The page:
In telling the story of Jesus’ birth, Luke is telling a really big story, and the moral of the story is that God is coming into the world as something small. Luke’s birth story begins with the Roman Emperor, Caesar Augustus, who has ordered that every citizen register to be taxed. The commander and chief has sent out an executive order, and all the little people have to obey. There is no online registration process. You have to go to your home town to fill out the paper work. So Mary and Joseph go, not to a big important place like Jerusalem, but to the little back water town of Bethlehem. It is roughly 100 miles from where they live in Nazareth to Joseph’s hometown. Google estimates that it is a thirty-three hour walk, maybe more like fifty hours if you are close on nine months pregnant. And Bethlehem is not a tourist destination with big hotels, the only inn in town is already full.
So Mary and Joseph end up in something like a barn, a place for sheep or cows or goats who eat from a feeding trough—which becomes the cradle for Mary’s newborn son. Tightly swaddled, Jesus is laying on the animal’s food—not a really safe place to lay. This past Thursday night, when we did the Living Nativity in the pouring rain, one of Lydia’s little goats jumped into the manger, and I was glad that there wasn’t a real baby laying in that manger as there sometimes is.
Once Jesus is born, Luke’s story gets big again. An army of angels fill the sky, wake up some shepherds with their riotous singing, and announce that a Savior has been born who will bring peace and goodness to all people on earth. And here the story gets small again. Why these insignificant guys? Why not announce the good news to some folks who have some kind of place and power, and respectability in society? Someone in the government. Maybe the Emperor’s press secretary or chief of staff. But no, the angelic outburst comes to these scruffy shepherds watching their flocks in the field by night, who in their amazement must have imagined they’d find something big going on in Bethlehem. But it turns out that the big good news is wrapped up in a baby, in a feeding trough.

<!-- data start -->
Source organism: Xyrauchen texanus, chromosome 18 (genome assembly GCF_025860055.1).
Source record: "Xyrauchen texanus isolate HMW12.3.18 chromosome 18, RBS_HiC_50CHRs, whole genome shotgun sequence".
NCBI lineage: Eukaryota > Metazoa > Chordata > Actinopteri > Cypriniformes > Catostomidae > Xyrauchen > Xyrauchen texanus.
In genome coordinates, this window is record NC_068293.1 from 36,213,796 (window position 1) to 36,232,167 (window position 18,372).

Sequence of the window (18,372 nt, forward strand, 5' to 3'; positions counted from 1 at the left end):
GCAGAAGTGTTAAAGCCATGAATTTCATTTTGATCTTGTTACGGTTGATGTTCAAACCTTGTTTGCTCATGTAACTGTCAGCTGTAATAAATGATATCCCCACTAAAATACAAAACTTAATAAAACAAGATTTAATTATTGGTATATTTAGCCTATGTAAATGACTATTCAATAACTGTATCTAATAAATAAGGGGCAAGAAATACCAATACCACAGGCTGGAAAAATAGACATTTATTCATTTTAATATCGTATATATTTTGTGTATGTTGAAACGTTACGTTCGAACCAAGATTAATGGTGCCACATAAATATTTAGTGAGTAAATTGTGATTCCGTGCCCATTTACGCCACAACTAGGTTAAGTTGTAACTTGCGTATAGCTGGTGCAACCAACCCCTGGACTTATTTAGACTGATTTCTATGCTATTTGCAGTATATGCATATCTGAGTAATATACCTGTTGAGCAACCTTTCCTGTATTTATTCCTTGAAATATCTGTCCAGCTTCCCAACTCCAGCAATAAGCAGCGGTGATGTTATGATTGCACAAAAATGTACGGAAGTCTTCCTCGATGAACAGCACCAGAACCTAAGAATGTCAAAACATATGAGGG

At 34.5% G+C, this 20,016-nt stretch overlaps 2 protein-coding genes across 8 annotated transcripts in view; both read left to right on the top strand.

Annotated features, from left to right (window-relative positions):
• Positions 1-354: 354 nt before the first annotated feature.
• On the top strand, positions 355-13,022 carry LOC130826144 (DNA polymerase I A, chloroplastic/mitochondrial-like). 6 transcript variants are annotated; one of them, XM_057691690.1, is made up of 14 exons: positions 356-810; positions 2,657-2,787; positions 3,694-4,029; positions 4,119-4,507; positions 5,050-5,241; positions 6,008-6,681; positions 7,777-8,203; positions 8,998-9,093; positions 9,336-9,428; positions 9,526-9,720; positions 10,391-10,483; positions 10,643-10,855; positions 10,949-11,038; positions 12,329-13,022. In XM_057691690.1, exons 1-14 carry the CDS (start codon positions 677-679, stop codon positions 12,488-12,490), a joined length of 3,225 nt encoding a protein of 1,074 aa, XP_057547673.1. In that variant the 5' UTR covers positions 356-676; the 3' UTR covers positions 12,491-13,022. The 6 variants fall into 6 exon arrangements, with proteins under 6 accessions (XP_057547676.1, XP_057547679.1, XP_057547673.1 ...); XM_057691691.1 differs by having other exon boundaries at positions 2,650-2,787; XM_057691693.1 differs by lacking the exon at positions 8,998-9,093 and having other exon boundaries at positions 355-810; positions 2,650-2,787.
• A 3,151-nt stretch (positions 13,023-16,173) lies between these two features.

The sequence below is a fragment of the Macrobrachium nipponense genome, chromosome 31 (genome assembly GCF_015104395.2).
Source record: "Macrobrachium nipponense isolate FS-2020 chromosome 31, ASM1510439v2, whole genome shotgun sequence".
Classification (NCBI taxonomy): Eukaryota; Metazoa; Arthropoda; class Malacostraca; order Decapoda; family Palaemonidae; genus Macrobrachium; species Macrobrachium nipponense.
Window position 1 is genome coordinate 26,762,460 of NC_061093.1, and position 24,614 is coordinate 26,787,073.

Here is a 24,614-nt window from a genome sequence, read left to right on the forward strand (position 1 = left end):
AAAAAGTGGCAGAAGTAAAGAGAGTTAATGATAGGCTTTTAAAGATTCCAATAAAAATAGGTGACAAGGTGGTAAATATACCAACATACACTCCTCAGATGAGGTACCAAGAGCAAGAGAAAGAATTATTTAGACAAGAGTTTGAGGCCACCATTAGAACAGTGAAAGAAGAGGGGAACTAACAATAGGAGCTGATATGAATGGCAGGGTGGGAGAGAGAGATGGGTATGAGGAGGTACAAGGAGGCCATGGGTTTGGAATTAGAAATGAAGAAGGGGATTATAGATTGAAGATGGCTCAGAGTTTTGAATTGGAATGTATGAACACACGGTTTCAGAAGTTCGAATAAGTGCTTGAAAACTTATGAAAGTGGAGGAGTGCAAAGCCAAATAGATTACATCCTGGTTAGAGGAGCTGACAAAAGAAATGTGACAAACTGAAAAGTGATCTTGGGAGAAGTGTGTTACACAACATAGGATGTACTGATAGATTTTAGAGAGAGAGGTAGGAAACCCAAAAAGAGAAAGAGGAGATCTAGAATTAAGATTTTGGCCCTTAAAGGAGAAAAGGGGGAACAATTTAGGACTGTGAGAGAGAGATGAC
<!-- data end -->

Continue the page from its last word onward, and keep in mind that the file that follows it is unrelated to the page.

Luke is telling a big story, set against the backdrop of the Roman Empire which keeps the peace by using the people’s their tax dollars to support a very large and very visible military which discourages uprisings among these people who long for real peace, and for a ruler who will seek the good of all people. And the moral of the story of Jesus’ birth is that God has come into the world as something small. As someone vulnerable. Someone weak. Someone at risk. God has come into the world as one of us. An infant with tiny fingers and toes who needs to be nursed, and have his diapers changed, and learn how to walk—standing on wobbly legs, falling down, and getting up to try again.
You don’t have to believe all the details of the story that Luke is telling. Luke is doing theology. Luke is telling us who God is. He is showing us God’s core nature as the One who is determined to be with us, to reach us in our alienation, our loneliness, our weakness, our fear, our darkness, our struggle with our own flesh, our aching, failing bodies, our broken hearts, our disordered worlds. Luke is telling the story of an infinite, cosmic love that chooses to cram itself into this wee infant body, this tiny vulnerable baby named Jesus.
That is a lot of love to wrap within the limits of one little flesh and blood human being. One small body cannot contain all this love. It wants to spread out. To grow. To touch. To heal. To embrace. To repair what is broken. To find what is lost. To weave good out of evil. To bring peace to the chaos. To be light in the darkness. And God has done just that. Through the life and Spirit of Jesus this limitless love crams itself into the limits of our flesh and blood bodies, to break through the limits. God gets small so that we can find ourselves in the big love story that God is unfolding one body at a time, until that day when every body knows that they are some body who is loved completely; until that day when every body becomes one body, living in the peace and goodness and bright beauty of God.